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Why are 18-inch tyres being introduced in 2022?

F1's first group test of the 18-inch tyres sees nine of the teams driving their modified mule cars at the Abu Dhabi post-season test.

Nine of the 10 F1 teams have begun a group test of the new 18-inch wheels and tyres that will be introduced to F1 in 2022.

The two-day test concludes track time in 2021, and is being run in parallel with F1's Young Driver Test at the Yas Marina Circuit.

It's led to a very rare situation, as the test has seen the return of the 2018 cars - the teams have created 'mule' cars from them, with modified aerodynamics, suspension and brakes in order to run the bigger wheels.

While Formula 2 made the switch to 18-inch wheels in 2021, F1's planned switch was postponed as part of the wider regulation postponement when the COVID-19 pandemic struck in 2020.

However, after running individual team tests throughout this year with their mule cars, Abu Dhabi is playing host to a group test this week. Williams are the only outfit not taking part in the test due to not constructing a mule car for use by Pirelli. However, all acquired data will be shared out equally across the teams.

Why the change?

It's a move that's been coming for a while now, and that is a shift away from the traditional 13-inch wheel that has been a mainstay in Formula 1 for more than 30 years.

Aside from the improved aesthetics of bigger wheels, the relevance towards road car technology is far greater. Pirelli's new 18-inch tyres, which are reaching the conclusion of the initial development test programme for F1 as well as already being in use in Formula 2, will run the same tread width as now, but with a bigger diameter.

The sidewall reduction will be the biggest change, more closely resembling a road car. The changed behaviour of the tyre means the cars will handle differently, making them more precise due to the far stiffer sidewall.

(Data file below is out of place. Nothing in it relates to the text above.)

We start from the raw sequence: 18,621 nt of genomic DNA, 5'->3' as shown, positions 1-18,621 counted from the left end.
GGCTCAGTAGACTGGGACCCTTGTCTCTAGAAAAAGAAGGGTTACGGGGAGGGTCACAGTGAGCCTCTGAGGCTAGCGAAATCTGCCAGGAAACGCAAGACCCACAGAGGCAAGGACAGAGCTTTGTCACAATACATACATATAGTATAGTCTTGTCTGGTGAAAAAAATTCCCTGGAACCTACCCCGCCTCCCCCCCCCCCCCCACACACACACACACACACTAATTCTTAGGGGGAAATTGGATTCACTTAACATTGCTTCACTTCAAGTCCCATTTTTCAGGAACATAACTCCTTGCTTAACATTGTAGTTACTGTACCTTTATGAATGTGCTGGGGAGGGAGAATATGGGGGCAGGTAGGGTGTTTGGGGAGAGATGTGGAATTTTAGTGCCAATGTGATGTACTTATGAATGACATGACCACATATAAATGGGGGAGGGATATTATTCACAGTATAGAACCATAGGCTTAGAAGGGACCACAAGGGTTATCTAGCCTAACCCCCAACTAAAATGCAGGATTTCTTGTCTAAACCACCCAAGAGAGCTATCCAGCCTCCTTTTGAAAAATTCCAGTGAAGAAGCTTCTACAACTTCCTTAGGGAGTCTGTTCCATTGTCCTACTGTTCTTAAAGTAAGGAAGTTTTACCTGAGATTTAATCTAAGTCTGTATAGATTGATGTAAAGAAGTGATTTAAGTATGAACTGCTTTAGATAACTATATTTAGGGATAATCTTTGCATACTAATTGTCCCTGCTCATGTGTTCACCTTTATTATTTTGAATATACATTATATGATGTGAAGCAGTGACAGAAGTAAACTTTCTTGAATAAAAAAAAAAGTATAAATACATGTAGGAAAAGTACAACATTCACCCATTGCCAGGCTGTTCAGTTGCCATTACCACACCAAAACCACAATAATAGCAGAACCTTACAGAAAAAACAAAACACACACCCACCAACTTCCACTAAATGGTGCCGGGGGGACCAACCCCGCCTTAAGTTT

Testing so far has only resulted in positive driver feedback, with less tyre flex and less impact on car aerodynamics. This increased stability means less focus is required from the teams to address the turbulence, meaning lower costs.

Aside from the wheels themselves, wheel covers return for the first time since 2009. This is done to reduce the aerodynamic wake coming off the cars, for the benefit of those behind. However, it also reduces the downforce of the car itself.

The physical seal of a wheel cover prevents the teams from finding ways of redirecting air through the wheels. Over wheel winglets are also set to be introduced, something that has never been seen in F1 before. These will help to direct the wake of the air coming off the front wheels and away from the rear wing.

How to tell the compounds apart

For the compounds being used in testing, the tyre with a white livery and no brackets is the hardest compound, the C1. The C2 is also white, but includes extra white brackets. Teams will be given two sets of the C1 and C2 compounds over the two days.

The C3 will be yellow-marked, with four sets of the mid-range tyre given to the teams.

The red-marked C4 tyres will be the most plentiful for the teams to choose from, as they are given six sets for the two days. Finally, the C5 red-marked softest tyres will display no brackets, and teams will be given four sets each.


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